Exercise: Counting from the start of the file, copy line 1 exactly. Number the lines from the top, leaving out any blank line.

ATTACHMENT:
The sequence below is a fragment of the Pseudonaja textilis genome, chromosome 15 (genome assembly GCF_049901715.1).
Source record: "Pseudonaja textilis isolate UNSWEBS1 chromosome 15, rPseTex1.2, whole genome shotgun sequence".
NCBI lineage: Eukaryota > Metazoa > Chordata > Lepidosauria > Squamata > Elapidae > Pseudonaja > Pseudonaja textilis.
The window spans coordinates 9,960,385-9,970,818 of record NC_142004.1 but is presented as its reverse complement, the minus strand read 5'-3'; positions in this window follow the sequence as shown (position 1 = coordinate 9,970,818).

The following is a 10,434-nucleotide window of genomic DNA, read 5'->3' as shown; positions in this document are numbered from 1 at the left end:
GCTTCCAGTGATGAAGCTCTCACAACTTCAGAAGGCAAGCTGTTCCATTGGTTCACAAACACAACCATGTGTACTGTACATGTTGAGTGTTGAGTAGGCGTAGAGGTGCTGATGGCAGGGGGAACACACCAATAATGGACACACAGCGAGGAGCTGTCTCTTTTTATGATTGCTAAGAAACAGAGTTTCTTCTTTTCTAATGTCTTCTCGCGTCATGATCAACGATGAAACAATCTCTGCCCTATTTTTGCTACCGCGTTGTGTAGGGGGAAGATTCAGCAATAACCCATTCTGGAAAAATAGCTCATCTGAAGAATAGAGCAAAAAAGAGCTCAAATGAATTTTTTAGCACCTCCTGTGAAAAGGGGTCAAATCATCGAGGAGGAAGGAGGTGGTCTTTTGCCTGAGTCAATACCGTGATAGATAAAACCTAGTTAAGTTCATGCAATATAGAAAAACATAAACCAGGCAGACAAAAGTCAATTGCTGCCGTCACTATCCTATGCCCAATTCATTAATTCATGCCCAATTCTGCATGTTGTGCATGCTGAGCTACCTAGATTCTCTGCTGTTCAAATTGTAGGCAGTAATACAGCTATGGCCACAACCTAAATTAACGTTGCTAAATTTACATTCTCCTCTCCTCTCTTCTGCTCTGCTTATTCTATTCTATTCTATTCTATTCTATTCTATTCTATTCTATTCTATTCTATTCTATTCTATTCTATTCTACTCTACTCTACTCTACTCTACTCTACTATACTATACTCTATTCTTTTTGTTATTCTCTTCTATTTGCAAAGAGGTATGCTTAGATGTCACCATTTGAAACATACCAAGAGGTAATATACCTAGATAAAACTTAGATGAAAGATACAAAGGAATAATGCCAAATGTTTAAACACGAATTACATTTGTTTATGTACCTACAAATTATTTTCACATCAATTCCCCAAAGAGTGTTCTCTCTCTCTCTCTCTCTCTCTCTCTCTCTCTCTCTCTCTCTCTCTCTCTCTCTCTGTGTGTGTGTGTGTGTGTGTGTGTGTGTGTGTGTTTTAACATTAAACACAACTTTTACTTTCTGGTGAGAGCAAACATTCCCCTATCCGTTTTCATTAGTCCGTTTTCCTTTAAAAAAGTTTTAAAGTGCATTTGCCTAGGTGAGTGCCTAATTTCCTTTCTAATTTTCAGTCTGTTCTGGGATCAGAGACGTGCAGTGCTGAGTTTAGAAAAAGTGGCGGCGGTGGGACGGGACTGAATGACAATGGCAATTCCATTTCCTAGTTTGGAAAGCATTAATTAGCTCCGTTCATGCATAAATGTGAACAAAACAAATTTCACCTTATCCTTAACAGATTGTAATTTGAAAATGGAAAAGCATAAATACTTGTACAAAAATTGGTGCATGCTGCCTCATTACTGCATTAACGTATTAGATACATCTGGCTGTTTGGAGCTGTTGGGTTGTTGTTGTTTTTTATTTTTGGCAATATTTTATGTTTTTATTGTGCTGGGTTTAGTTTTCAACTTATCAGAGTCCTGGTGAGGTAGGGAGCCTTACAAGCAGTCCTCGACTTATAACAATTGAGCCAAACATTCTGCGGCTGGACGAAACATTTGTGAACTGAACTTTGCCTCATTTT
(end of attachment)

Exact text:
The sequence below is a fragment of the Pseudonaja textilis genome, chromosome 15 (genome assembly GCF_049901715.1).